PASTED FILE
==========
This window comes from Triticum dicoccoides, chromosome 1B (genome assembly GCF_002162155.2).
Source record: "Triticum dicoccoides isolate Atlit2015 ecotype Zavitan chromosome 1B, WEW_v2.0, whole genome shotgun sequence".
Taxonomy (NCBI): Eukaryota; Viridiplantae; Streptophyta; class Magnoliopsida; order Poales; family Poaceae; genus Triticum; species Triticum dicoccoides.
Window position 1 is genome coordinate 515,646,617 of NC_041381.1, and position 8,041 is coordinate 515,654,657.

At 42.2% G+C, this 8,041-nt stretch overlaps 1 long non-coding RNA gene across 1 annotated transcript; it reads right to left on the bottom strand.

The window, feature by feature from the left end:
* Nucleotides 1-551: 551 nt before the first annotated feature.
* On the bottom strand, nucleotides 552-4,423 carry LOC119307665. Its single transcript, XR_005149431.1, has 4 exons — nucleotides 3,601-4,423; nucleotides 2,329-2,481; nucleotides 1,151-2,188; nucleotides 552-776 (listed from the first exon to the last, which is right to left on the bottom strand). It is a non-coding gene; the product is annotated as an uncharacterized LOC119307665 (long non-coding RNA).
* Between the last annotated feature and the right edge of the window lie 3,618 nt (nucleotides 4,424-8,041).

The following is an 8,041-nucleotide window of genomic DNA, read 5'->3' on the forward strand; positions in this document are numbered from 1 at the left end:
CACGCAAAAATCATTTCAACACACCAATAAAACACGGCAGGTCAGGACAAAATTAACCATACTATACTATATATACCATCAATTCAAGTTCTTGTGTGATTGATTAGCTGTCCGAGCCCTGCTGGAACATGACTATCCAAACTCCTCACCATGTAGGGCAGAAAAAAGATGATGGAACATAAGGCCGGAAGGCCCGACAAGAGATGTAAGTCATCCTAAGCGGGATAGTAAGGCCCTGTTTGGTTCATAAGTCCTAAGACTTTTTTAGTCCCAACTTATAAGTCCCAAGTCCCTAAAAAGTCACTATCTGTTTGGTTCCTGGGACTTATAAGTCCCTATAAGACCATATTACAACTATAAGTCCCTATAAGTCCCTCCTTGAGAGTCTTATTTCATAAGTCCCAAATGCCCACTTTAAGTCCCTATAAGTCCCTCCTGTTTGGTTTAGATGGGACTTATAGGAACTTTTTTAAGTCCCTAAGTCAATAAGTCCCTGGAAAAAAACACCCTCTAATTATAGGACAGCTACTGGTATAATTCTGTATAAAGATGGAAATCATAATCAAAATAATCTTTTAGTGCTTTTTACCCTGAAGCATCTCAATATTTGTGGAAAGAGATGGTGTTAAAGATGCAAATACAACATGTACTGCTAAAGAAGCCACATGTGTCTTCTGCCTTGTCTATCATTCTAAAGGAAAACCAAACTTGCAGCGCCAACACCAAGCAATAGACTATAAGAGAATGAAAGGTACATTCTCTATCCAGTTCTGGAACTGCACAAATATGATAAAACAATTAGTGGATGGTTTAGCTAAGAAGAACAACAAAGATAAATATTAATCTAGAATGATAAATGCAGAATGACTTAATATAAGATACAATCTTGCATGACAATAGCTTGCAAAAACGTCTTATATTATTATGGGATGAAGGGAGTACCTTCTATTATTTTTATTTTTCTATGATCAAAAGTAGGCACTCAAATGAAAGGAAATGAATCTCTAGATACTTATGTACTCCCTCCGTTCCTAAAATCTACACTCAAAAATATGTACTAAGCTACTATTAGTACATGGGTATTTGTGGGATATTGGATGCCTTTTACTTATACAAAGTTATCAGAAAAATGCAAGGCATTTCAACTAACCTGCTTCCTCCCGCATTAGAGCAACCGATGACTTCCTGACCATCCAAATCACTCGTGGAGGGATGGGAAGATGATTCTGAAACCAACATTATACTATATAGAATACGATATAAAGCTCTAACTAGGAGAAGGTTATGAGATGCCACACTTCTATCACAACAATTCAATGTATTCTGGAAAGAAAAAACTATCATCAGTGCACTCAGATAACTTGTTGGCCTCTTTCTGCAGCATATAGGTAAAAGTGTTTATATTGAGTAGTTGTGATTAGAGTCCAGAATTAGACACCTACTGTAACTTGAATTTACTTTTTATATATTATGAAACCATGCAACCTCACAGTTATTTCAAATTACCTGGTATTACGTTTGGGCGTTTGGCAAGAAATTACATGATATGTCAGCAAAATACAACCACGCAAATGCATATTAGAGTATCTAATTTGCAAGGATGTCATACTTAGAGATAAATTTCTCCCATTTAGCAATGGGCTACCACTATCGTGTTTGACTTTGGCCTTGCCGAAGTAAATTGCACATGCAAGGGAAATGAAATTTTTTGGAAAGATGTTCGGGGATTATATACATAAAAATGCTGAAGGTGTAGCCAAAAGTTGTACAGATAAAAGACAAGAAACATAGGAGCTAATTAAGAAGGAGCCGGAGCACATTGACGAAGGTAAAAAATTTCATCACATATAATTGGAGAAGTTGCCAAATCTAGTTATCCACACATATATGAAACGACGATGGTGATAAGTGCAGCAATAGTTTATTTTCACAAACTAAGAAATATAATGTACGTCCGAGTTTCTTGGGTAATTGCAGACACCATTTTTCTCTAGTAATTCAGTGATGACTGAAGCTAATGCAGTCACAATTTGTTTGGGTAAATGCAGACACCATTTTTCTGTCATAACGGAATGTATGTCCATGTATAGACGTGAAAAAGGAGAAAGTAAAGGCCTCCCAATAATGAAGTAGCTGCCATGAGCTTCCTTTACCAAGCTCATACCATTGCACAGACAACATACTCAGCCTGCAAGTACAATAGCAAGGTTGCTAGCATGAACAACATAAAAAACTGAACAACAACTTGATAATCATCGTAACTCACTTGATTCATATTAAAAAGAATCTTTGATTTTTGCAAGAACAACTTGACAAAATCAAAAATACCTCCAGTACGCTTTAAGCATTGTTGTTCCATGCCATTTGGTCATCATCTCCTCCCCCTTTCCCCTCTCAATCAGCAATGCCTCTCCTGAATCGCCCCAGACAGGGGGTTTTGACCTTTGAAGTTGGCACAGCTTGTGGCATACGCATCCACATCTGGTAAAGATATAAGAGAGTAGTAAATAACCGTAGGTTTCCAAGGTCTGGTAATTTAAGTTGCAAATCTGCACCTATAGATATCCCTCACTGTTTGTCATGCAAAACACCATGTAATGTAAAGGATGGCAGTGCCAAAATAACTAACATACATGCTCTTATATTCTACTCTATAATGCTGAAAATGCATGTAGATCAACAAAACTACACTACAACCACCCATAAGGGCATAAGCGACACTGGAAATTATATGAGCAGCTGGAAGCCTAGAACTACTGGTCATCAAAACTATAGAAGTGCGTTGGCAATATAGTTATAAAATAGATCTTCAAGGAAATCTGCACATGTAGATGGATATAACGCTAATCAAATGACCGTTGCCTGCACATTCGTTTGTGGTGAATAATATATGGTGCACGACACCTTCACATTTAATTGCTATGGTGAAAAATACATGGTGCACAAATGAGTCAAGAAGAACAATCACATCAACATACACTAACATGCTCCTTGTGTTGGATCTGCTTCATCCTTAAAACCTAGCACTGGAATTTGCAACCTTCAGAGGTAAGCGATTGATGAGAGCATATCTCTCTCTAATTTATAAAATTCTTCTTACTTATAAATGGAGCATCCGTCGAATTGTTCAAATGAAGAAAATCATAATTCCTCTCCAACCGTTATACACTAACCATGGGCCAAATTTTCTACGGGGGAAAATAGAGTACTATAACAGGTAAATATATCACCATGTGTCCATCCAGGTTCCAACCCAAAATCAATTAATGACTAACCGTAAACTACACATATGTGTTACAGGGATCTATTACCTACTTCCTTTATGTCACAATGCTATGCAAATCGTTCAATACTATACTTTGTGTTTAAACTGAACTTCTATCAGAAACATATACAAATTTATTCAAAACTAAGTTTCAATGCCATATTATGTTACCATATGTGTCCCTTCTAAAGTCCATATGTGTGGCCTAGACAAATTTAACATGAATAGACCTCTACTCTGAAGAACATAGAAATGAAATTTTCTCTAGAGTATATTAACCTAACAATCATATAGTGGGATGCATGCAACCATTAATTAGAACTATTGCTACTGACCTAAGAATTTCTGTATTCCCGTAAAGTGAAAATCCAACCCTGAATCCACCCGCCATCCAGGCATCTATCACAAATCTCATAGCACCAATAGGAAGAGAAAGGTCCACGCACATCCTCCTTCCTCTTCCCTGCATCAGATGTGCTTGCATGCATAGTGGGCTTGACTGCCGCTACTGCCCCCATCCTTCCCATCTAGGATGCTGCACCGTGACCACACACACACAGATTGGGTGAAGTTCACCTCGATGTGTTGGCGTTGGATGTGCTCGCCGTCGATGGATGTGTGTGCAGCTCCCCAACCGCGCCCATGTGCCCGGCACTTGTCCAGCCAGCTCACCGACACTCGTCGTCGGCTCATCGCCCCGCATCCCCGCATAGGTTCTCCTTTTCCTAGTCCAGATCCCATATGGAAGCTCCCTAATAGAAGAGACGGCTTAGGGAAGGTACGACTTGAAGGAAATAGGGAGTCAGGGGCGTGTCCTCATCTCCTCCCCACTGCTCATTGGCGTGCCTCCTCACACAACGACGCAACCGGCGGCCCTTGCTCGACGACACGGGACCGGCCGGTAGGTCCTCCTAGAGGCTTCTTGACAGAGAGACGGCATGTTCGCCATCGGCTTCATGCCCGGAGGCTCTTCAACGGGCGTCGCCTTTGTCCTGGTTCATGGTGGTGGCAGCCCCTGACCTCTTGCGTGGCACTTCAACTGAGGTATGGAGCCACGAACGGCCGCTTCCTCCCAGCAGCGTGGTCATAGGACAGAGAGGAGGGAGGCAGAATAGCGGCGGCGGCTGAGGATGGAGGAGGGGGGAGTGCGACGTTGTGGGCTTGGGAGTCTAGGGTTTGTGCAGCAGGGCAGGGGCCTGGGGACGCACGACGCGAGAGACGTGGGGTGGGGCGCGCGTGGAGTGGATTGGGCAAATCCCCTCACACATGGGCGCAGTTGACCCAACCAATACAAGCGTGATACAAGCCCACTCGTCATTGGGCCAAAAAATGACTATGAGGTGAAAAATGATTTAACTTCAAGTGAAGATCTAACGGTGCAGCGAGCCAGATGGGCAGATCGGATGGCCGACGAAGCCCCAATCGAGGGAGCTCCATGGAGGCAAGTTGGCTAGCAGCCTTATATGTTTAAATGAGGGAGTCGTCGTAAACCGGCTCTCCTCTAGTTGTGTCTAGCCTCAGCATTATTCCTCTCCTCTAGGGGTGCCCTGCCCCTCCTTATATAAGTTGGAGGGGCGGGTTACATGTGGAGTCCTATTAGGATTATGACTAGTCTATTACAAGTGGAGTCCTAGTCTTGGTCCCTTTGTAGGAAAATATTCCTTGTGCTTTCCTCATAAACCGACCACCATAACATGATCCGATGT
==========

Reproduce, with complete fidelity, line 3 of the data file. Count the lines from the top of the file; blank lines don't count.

Taxonomy (NCBI): Eukaryota; Viridiplantae; Streptophyta; class Magnoliopsida; order Poales; family Poaceae; genus Triticum; species Triticum dicoccoides.